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Context

Using postgresql, I would like a way to make sure that the server I am talking with over a pgsql connection is the one that serves a specific /path/to/data/ directory on the local server.

I know there is a system_identifier value I an get from a SELECT system_identifier FROM pg_control_system() query on the server, I would like to compare this with a value read from files on disk.

The use case is in wal-g : for some reason, their delta backup algorithm has to access the postgres files on disk while running some actions through a connection with the server, and their way to check that both are coherent is to compare the data/ path provided by the user with the SHOW data_directory read from the postgresql connection.
However, the paths may well match even if postgresql is hosted on a different server -- e.g: if the data path looks like /data/postgresql/data, it may very well exits on server1 and server2.

Question

  • if system_identifier is the way to go : is there a documented, stable way to read it directly from files on disk ?
  • is there another simple way to check that "the server I'm talking to on [ip:port]" is the one that serves /path/to/data from my local server ?

[edit] it turns out system_dentifier is not a value that identifies uniquely a server -- for example: our hot standby database has the same system_identifier as our main database. So system_identifier doesn't fit the bill for: identify one specific postgresql instance.

The answers to the "how do I get system_identifier from disk ?" part are correct.

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  • I don't understand the question. The server that runs on a certain data directory can only be determined by running SHOW data_directory; and comparing the result. Is that what you are looking for? Nov 16, 2022 at 20:21
  • @LaurenzAlbe: say you have several servers and containers which all store their databases in /var/lib/pgsql/data, comparing whether [net connection] > show data_directory with a local path won't do you any good, you could still be connected to the replication server, or another server ... I'm looking for a way to identify with some level of confidence "the database on that file system is the same as the one served through that IP / port"
    – LeGEC
    Nov 17, 2022 at 3:58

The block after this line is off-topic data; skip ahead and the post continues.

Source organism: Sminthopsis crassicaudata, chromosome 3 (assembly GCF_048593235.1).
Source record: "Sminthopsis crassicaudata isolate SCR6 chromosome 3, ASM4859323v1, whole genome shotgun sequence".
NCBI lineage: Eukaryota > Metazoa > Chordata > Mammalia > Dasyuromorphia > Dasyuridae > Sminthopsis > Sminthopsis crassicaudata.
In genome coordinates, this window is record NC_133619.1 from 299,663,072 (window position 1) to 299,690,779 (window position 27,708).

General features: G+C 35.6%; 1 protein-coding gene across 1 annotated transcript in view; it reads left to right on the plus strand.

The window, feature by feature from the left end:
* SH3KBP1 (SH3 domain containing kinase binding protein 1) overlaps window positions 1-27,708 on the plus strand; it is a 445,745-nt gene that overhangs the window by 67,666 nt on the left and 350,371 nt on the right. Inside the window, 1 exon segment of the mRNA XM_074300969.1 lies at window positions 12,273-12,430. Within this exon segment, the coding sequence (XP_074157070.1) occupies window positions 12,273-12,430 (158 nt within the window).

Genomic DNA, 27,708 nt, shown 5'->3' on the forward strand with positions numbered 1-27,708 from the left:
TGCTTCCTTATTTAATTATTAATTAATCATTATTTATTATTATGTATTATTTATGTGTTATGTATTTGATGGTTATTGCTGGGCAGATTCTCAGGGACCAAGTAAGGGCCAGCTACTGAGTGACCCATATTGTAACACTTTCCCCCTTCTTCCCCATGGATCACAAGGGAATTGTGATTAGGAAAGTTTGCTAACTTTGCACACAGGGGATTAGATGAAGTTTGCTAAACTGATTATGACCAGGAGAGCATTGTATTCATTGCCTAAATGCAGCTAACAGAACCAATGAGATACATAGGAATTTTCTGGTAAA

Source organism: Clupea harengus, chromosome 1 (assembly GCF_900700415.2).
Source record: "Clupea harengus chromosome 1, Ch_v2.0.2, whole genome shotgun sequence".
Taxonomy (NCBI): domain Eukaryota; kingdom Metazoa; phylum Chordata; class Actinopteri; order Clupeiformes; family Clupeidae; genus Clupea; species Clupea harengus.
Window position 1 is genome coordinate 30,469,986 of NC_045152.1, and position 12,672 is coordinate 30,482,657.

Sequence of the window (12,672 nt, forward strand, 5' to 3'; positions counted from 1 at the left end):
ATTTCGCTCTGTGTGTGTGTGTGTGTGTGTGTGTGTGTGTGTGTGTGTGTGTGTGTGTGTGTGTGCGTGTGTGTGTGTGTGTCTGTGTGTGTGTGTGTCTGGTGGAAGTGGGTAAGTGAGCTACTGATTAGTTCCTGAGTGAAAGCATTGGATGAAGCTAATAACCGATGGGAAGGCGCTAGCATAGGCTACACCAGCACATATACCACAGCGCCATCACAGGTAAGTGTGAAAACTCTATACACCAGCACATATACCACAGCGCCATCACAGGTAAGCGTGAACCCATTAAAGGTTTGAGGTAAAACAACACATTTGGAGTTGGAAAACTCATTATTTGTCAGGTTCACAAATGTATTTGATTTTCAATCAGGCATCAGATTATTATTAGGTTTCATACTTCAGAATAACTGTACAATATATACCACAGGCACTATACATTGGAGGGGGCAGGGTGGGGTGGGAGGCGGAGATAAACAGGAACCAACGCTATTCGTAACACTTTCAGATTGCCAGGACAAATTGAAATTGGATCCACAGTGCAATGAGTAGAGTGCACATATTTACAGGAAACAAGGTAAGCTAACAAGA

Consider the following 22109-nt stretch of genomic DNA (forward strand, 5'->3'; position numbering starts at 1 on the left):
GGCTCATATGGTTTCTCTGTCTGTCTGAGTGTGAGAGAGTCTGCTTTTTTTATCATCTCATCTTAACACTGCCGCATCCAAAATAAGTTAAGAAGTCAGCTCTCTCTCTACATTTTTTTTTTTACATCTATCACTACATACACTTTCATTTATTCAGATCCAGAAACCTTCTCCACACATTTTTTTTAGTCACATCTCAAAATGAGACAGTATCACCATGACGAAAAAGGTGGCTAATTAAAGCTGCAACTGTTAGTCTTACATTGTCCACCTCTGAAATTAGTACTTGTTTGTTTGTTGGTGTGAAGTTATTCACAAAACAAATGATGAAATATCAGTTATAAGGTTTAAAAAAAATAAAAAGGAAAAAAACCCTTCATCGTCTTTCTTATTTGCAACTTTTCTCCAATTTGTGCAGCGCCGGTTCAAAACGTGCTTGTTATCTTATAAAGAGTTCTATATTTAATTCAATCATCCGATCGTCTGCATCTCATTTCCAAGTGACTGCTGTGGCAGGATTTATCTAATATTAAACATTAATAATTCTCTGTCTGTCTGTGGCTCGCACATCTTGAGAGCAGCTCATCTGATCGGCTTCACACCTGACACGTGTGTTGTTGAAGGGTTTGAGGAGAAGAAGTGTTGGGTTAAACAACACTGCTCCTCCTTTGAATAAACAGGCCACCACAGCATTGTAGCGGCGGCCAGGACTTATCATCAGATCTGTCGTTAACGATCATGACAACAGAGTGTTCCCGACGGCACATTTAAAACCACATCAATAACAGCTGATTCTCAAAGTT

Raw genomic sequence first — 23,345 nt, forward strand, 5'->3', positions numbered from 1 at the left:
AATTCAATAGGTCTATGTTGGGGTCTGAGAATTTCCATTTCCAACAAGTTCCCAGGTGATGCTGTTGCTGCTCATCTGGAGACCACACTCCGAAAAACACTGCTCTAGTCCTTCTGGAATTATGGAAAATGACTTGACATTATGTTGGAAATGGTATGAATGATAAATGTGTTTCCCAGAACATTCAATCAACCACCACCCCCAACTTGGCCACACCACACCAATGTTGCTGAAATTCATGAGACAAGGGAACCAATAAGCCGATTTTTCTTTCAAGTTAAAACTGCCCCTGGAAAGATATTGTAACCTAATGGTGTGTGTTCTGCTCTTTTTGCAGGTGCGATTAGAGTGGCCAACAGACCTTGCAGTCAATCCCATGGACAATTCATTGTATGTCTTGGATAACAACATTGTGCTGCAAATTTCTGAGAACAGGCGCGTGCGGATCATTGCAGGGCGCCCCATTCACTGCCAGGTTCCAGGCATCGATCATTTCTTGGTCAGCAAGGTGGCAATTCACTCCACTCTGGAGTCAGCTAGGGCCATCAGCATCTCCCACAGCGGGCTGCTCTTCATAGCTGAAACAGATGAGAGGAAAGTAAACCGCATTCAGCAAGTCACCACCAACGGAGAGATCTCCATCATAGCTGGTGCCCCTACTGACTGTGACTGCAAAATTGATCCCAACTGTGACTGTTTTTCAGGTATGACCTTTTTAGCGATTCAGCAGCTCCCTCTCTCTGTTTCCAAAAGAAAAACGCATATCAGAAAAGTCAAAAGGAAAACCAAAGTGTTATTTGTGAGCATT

• in our case, it is just a main server and a replica server, but given that wal-g is a generic tool, I was curious about how to establish "I'm connected to the correct database" with more certainty.
    – LeGEC
    Nov 17, 2022 at 4:23
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    If you want to distinguish primary and standby, the system identifier won't help you, since it is the same. Your question still confused me. Why do you want to distinguish them? What is the actual objective or problem you are trying to solve? Nov 17, 2022 at 7:00
  • @LaurenzAlbe: I'm looking at the code of a backup implementation, which uses the sequence SELECT pg_backup_start(), [copy files from data/ directory], SELECT pg_backup_stop(). As a sanity check, they try to establish that the data/ is actually the one served through the postgresql connection. At the moment : they check if the path to data/ on disk is the same as what they see through the pgsql connection (SHOW data_directory). I just realized that, if you are comparing paths from two distinct file systems, this won't help you [...]
    – LeGEC
    Nov 27, 2022 at 18:22

2 Answers 2

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System identifier you retrieving using SELECT system_identifier FROM pg_control_system(); is equal to first 8 bytes of global/pg_control file of your cluster.

[postgres@admin200 ~]$ psql -tc 'select to_hex(system_identifier) from pg_control_system();'
 634d08977b5aa882

[postgres@admin200 ~]$ head -c8 /var/lib/pgsql/15/data/global/pg_control | od -An -tx1
 82 a8 5a 7b 97 08 4d 63
2

PostgreSQL comes with a binary for reading the control data. I don't know if that binary will automatically be in your PATH or not, it would depend on your package manager and your installation method.

pg_controldata -D  /data/postgresql/data |fgrep 'Database system identifier'

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